Chipmaker NVIDIA (NASDAQ:NVDA) has engineered a remarkable turnaround. It looked as if the company's Tegra business would capsize after a woeful performance in the second quarter, when revenue dropped 71%, year over year, to just $52 million. NVIDIA was feeling the heat from Qualcomm as it lost the spot in the latest Nexus 7 device, but the company bounced back tremendously. In addition, NVIDIA entered into a partnership with International Business Machines (NYSE:IBM) and saw Amazon.com (NASDAQ:AMZN) validate its GRID technology.
Tegra bouncing back
Most importantly, NVIDIA's Tegra revenue doubled sequentially in the previous quarter, indicating that it is now finding acceptability after Google's snub for the latest Nexus 7. Fifteen different mobile devices used the Tegra 4 chip, including those made by Xiaomi, Asus, and Microsoft.
Xiaomi proved to be a big win for NVIDIA as the Tegra-powered Mi3 smartphone sold out the first 100,000 units in 86 seconds. Xiaomi has been very successful in China and it surpassed Apple's market share in the region earlier in 2013.This was a key win for NVIDIA that could help it generate more business going forward. Also, NVIDIA's reference platform for Android-based tablets, the Tegra Note, is also finding good traction. NVIDIA has more than 10 partners on board for the Tegra Note tablet platform.
The growing demand for Android tablets -- and the presence of key Android-powered tablet makers such as Asus and Acer on the client list -- has helped NVIDIA's Tegra gain more traction. Although Asus and Acer together accounted for just 10% of the tablet market in the third quarter of 2013, they have been growing at a brisk pace.Going forward, NVIDIA expects the momentum in Tegra to continue.
GPU growth continues
More impressively, NVIDIA's graphics processing unit (GPU) segment is growing even though the overall gaming market is declining. According to NVIDIA, PC gaming accounts for 40% of the overall gaming market and it is still growing, driven by massively multiplayer online games. Moreover, NVIDIA is seeing robust demand for its workstation and server GPUs -- the Quadro and the Tesla.
NVIDIA saw record sales of Quadro and Tesla due to a new product introduction and an increase in demand as a result of growth in big data. The prospects here look bright as well. NVIDIA landed a big win when IBM announced that it will be using the Tesla GPUs in its servers instead of Intel's.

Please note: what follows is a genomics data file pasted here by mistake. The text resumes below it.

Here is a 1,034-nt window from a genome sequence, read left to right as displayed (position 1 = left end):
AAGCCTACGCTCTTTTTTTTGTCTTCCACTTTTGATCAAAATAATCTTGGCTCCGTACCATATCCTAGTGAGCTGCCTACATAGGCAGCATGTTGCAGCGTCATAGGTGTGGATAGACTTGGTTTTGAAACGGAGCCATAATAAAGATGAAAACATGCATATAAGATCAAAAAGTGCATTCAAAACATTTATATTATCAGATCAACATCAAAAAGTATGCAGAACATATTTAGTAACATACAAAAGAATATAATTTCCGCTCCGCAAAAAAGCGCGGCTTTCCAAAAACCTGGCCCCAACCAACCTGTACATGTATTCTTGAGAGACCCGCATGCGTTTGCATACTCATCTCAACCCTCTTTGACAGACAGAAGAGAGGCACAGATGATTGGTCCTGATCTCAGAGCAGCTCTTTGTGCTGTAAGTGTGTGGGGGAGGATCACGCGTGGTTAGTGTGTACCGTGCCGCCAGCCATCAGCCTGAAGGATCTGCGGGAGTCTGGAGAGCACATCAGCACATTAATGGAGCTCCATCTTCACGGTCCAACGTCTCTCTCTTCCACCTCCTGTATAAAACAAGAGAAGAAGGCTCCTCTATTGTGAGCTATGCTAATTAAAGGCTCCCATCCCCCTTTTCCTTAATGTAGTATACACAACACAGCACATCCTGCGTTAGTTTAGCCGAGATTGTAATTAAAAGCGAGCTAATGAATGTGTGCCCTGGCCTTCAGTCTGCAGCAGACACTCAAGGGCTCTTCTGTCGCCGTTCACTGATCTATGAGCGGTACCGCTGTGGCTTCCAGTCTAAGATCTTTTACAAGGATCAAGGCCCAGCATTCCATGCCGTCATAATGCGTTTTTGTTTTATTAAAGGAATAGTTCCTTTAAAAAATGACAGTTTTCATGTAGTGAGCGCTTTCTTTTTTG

IBM is looking to rescue its hardware business after it crashed 38%, year over year, in the previous quarter. As such, IBM had to offer something distinct to clients, which is why it went for NVIDIA's Tesla to accelerate its enterprise software. According to Foolish colleague Timothy Green, "This move makes it easier for companies to reap the benefits of GPU acceleration, and it gives them a reason to buy IBM's Power servers."
In addition, NVIDIA's GRID also received a shot in the arm from Amazon when its web services division announced the Amazon Elastic Compute Cloud, or Amazon EC2. Amazon has designed this new service for applications that would need 3-D capabilities.According to Amazon, "Customers requiring high parallel performance capability will benefit from GPU instances..." and it has chosen NVIDIA GPUs for this purpose. Amazon says that EC2 will provide customers with access to GPUs that have up to 1,536 CUDA cores and 4GB of video memory.
This is a pretty big endorsement of NVIDIA's GPUs and should help the company in finding more traction in the high-performance computing, or HPC, segment going forward. NVIDIA currently has 212 customer trials for the GRID in progress, up from 150 in the preceding quarter. The company cites that major server OEMs -- Cisco, Dell, IBM, HP, and others -- are promoting grid for PC virtualization, and NVIDIA is hopeful that its accelerators will see better business as a result.
Another great thing about NVIDIA is that it is quite shareholder-friendly. The company has a dividend yield of 2.10% and recently raised $1.3 billion in the form of convertible senior notes to give back to shareholders, as most of its cash resides outside the U.S.
NVIDIA gained close to 30% in 2013, and it looks like the company is finally seeing good business in all its segments. It is intent on delivering value to shareholders and has struck some key partnerships. It woouldn't be wrong to say that 2014 could be NVIDIA's year.
Harsh Chauhan has no position in any stocks mentioned. The Motley Fool recommends Amazon.com and Nvidia. The Motley Fool owns shares of Amazon.com and International Business Machines. Try any of our Foolish newsletter services free for 30 days. We Fools may not all hold the same opinions, but we all believe that considering a diverse range of insights makes us better investors. The Motley Fool has a disclosure policy.